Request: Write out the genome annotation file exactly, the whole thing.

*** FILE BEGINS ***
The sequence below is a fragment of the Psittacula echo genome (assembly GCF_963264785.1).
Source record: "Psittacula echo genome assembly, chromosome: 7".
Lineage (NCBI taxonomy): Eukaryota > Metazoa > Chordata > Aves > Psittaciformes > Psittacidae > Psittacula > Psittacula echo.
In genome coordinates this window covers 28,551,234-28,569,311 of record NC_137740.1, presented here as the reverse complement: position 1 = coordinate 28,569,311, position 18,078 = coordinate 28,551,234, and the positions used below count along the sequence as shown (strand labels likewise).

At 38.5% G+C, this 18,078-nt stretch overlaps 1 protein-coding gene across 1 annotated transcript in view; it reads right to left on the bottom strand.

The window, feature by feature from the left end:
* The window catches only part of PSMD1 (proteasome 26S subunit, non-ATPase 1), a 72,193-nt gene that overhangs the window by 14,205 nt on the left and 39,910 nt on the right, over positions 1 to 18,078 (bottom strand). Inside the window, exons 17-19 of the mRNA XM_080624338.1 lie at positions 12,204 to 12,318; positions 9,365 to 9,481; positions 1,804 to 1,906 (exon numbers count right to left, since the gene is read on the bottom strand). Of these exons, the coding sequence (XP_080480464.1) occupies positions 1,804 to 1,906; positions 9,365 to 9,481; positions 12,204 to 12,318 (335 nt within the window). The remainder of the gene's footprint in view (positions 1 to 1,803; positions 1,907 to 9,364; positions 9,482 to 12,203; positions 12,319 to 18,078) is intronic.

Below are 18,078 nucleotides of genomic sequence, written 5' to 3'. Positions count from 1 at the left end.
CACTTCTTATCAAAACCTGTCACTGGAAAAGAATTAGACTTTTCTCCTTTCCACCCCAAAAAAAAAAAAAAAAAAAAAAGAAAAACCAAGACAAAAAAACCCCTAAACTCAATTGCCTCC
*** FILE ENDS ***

The sequence below is a fragment of the Psittacula echo genome (assembly GCF_963264785.1).
Source record: "Psittacula echo genome assembly, chromosome: 7".
Lineage (NCBI taxonomy): Eukaryota > Metazoa > Chordata > Aves > Psittaciformes > Psittacidae > Psittacula > Psittacula echo.
In genome coordinates this window covers 28,551,234-28,569,311 of record NC_137740.1, presented here as the reverse complement: position 1 = coordinate 28,569,311, position 18,078 = coordinate 28,551,234, and the positions used below count along the sequence as shown (strand labels likewise).

At 38.5% G+C, this 18,078-nt stretch overlaps 1 protein-coding gene across 1 annotated transcript in view; it reads right to left on the bottom strand.

The window, feature by feature from the left end:
* The window catches only part of PSMD1 (proteasome 26S subunit, non-ATPase 1), a 72,193-nt gene that overhangs the window by 14,205 nt on the left and 39,910 nt on the right, over positions 1 to 18,078 (bottom strand). Inside the window, exons 17-19 of the mRNA XM_080624338.1 lie at positions 12,204 to 12,318; positions 9,365 to 9,481; positions 1,804 to 1,906 (exon numbers count right to left, since the gene is read on the bottom strand). Of these exons, the coding sequence (XP_080480464.1) occupies positions 1,804 to 1,906; positions 9,365 to 9,481; positions 12,204 to 12,318 (335 nt within the window). The remainder of the gene's footprint in view (positions 1 to 1,803; positions 1,907 to 9,364; positions 9,482 to 12,203; positions 12,319 to 18,078) is intronic.

Below are 18,078 nucleotides of genomic sequence, written 5' to 3'. Positions count from 1 at the left end.
CACTTCTTATCAAAACCTGTCACTGGAAAAGAATTAGACTTTTCTCCTTTCCACCCCAAAAAAAAAAAAAAAAAAAAAAGAAAAACCAAGACAAAAAAACCCCTAAACTCAATTGCCTCC